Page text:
A new survey of food ads on kids' TV network Nickelodeon has found that almost 80 percent are for unhealthy products, says the Center for Science in the Public Interest, which believes self-regulation is not working.
The campaign group last surveyed the food ads on Nickelodeon in 2005, when around 90 percent of the food ads were found to be for junk foods. Since then, the food industry has introduced a self-regulatory program through the Council of Better Business Bureaus, called the Children’s Food and Beverage Advertising Initiative (CFBAI).
While the latest figures do show some improvement, the CSPI says this is “modest and not quite statistically significant”.
It also looked at the practices of the food companies that participate in the CFBAI program, and measured how the products they believe are suitable for marketing to children match up to the CSPI’s own nutrition criteria.
Almost 60 percent fell short of the criteria, which cover aspects such as saturated and trans fats, sodium, and added sugars and encourage the presence of key vitamins, fruits, vegetables, and whole grains. These included General Mills’ Cookie Crisp and Reese’s Puffs cereals, Kellogg Apple Jacks and Cocoa Krispies cereals, Kellogg Rice Krispies Treats, Campbell’s Goldfish crackers and SpaghettiOs, Kraft Macaroni & Cheese, and many Unilever Popsicles.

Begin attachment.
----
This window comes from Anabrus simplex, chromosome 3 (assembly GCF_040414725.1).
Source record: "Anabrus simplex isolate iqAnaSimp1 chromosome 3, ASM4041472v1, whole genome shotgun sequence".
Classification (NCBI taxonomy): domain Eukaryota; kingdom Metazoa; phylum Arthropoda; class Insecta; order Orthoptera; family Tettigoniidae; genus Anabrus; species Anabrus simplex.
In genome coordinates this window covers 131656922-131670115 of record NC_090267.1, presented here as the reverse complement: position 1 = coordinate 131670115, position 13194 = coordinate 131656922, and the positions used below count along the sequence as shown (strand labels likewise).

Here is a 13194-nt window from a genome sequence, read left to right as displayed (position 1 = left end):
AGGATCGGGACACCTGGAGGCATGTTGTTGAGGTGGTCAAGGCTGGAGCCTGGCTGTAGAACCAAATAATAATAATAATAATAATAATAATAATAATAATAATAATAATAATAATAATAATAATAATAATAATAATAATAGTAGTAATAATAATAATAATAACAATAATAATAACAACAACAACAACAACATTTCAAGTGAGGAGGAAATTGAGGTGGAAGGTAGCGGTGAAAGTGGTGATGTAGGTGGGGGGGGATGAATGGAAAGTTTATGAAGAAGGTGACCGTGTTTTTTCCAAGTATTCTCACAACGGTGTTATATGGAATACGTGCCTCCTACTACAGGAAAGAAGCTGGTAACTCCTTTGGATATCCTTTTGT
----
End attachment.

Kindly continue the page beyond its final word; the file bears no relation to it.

The CSPI says that its guidelines aim to strike a balance between what is ideal and the current food marketing climate.
“While industry self-regulation is providing some useful benchmarks, it’s clearly not shielding children from junk food advertising, on Nick and elsewhere,” said CSPI nutrition policy director Margo Wootan. “It’s a modest start, but not sufficient to address children’s poor eating habits and the sky-high rates of childhood obesity.”
She added: “If media and food companies don’t do a better job exercising corporate responsibility when they market foods to children, Congress and the FTC will need to step in to protect kids’ health.”
Of the ads on Nickelodeon, a fourth were from companies that don’t participate in the self-regulatory program. Twenty-eight per cent of the ads from companies on the CFBAI initiative met the CSPI’s criteria.
Nickelodeon did not return a call requesting comment on the findings.
The CFBAI said it is aware of the CSPI survey, but an executive was not available to comment immediately, in time for this publication’s deadline.